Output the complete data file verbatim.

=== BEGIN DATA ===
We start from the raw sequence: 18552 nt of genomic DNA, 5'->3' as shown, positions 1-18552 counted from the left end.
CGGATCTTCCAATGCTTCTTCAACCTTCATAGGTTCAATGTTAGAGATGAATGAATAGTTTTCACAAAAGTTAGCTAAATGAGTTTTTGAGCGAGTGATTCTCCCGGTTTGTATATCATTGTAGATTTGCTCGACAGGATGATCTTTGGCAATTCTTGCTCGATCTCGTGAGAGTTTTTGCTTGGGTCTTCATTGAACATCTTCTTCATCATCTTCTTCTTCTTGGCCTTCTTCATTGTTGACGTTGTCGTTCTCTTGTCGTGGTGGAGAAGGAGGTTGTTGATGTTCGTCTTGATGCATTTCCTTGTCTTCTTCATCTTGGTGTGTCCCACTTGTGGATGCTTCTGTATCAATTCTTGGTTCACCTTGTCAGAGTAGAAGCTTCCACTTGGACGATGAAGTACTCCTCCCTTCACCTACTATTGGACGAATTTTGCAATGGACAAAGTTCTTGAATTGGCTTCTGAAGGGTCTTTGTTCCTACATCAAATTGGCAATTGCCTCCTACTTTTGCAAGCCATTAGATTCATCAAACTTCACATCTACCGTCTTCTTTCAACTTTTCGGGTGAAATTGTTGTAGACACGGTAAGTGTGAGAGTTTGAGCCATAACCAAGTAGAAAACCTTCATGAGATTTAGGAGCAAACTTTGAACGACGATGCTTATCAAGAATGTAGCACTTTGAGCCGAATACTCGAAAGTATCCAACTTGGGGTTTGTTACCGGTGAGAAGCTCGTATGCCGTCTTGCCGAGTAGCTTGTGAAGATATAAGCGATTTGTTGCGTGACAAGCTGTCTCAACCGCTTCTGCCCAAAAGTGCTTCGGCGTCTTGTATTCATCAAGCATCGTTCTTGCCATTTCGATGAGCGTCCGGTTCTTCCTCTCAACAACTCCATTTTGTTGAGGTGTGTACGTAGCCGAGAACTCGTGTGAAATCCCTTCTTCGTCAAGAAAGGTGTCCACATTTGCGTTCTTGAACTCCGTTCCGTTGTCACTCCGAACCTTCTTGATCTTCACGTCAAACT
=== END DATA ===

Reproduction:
We start from the raw sequence: 18552 nt of genomic DNA, 5'->3' as shown, positions 1-18552 counted from the left end.
CGGATCTTCCAATGCTTCTTCAACCTTCATAGGTTCAATGTTAGAGATGAATGAATAGTTTTCACAAAAGTTAGCTAAATGAGTTTTTGAGCGAGTGATTCTCCCGGTTTGTATATCATTGTAGATTTGCTCGACAGGATGATCTTTGGCAATTCTTGCTCGATCTCGTGAGAGTTTTTGCTTGGGTCTTCATTGAACATCTTCTTCATCATCTTCTTCTTCTTGGCCTTCTTCATTGTTGACGTTGTCGTTCTCTTGTCGTGGTGGAGAAGGAGGTTGTTGATGTTCGTCTTGATGCATTTCCTTGTCTTCTTCATCTTGGTGTGTCCCACTTGTGGATGCTTCTGTATCAATTCTTGGTTCACCTTGTCAGAGTAGAAGCTTCCACTTGGACGATGAAGTACTCCTCCCTTCACCTACTATTGGACGAATTTTGCAATGGACAAAGTTCTTGAATTGGCTTCTGAAGGGTCTTTGTTCCTACATCAAATTGGCAATTGCCTCCTACTTTTGCAAGCCATTAGATTCATCAAACTTCACATCTACCGTCTTCTTTCAACTTTTCGGGTGAAATTGTTGTAGACACGGTAAGTGTGAGAGTTTGAGCCATAACCAAGTAGAAAACCTTCATGAGATTTAGGAGCAAACTTTGAACGACGATGCTTATCAAGAATGTAGCACTTTGAGCCGAATACTCGAAAGTATCCAACTTGGGGTTTGTTACCGGTGAGAAGCTCGTATGCCGTCTTGCCGAGTAGCTTGTGAAGATATAAGCGATTTGTTGCGTGACAAGCTGTCTCAACCGCTTCTGCCCAAAAGTGCTTCGGCGTCTTGTATTCATCAAGCATCGTTCTTGCCATTTCGATGAGCGTCCGGTTCTTCCTCTCAACAACTCCATTTTGTTGAGGTGTGTACGTAGCCGAGAACTCGTGTGAAATCCCTTCTTCGTCAAGAAAGGTGTCCACATTTGCGTTCTTGAACTCCGTTCCGTTGTCACTCCGAACCTTCTTGATCTTCACGTCAAACT